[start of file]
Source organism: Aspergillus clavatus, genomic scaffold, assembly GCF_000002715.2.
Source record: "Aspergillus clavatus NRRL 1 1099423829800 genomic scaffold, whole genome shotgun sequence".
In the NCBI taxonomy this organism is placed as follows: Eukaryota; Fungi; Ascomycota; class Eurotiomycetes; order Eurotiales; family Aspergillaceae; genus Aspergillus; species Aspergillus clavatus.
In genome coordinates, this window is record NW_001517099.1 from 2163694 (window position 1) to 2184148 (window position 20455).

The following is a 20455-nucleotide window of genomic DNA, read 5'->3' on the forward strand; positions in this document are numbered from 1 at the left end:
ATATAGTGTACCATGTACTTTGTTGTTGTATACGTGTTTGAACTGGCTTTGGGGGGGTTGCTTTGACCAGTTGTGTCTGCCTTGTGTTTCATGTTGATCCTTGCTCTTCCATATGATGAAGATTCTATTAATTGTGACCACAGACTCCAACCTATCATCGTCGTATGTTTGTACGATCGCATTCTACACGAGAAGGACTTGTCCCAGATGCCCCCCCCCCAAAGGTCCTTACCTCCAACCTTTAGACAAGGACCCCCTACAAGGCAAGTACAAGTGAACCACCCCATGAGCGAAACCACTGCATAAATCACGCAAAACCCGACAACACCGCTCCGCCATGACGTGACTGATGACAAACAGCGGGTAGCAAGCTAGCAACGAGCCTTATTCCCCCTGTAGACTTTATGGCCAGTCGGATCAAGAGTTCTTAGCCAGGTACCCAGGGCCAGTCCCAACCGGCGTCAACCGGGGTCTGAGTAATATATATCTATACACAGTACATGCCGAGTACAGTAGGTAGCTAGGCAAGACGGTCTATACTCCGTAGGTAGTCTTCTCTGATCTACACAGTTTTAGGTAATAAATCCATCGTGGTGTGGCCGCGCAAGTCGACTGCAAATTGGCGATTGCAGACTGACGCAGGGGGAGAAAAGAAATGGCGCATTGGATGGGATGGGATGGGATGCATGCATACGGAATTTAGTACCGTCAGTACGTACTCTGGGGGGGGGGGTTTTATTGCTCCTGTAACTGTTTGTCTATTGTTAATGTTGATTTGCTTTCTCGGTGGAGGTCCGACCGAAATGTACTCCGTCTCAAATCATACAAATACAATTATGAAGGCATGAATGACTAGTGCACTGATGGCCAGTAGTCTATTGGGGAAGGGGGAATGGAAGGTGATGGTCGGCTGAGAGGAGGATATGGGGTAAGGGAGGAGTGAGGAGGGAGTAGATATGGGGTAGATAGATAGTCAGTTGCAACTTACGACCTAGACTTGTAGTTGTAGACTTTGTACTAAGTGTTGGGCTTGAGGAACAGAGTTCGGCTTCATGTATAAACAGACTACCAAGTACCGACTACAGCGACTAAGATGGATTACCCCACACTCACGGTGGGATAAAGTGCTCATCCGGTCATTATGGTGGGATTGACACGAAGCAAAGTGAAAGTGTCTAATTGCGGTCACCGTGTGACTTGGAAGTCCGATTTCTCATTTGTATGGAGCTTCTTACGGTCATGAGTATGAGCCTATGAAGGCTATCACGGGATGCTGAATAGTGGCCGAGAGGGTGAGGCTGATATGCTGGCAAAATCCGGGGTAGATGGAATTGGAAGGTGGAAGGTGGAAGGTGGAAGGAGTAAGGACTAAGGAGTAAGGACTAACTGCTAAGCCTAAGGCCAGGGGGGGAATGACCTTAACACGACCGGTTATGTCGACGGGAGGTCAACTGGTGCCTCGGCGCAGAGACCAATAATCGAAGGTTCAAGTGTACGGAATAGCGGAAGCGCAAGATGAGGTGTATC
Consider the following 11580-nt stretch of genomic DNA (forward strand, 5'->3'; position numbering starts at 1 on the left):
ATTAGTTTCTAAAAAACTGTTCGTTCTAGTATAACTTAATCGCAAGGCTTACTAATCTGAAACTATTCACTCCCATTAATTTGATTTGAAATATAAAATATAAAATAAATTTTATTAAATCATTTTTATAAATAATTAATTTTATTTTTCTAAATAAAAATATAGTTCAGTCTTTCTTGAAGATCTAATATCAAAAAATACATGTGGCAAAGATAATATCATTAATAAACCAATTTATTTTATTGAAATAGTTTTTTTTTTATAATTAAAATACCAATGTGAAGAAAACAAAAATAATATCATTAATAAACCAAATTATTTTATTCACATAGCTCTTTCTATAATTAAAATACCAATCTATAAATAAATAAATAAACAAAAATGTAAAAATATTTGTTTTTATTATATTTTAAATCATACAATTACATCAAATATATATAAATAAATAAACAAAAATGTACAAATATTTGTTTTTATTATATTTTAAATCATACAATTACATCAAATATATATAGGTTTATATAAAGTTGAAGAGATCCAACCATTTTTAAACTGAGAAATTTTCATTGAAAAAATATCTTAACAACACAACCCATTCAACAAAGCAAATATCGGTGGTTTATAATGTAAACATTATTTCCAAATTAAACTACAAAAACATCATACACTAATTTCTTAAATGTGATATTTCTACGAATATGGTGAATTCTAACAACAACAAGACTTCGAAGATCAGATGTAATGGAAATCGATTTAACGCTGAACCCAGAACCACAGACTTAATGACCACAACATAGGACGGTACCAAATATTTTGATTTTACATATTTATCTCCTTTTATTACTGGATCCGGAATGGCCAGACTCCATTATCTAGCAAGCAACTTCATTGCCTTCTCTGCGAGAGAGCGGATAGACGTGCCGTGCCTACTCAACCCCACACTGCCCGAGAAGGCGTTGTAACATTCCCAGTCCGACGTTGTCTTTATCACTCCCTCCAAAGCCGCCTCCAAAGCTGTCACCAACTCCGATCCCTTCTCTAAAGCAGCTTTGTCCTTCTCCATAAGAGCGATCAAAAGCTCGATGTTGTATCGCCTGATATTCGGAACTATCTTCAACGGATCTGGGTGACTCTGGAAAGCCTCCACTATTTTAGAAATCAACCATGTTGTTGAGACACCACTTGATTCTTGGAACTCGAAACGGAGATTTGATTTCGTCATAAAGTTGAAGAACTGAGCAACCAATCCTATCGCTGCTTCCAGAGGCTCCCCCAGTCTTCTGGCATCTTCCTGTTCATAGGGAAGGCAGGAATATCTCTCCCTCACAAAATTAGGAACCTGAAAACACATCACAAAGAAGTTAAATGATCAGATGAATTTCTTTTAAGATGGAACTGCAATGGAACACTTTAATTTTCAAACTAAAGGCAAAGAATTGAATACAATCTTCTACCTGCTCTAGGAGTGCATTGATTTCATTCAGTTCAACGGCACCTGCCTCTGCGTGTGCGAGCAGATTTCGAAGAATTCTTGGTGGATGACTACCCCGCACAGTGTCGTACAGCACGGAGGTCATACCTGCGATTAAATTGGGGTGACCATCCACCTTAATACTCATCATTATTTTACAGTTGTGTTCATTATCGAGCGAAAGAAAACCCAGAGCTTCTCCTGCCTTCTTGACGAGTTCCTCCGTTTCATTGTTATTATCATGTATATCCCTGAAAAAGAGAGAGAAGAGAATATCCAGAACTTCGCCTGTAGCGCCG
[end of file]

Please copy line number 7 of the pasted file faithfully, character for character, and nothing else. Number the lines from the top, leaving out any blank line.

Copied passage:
Consider the following 11580-nt stretch of genomic DNA (forward strand, 5'->3'; position numbering starts at 1 on the left):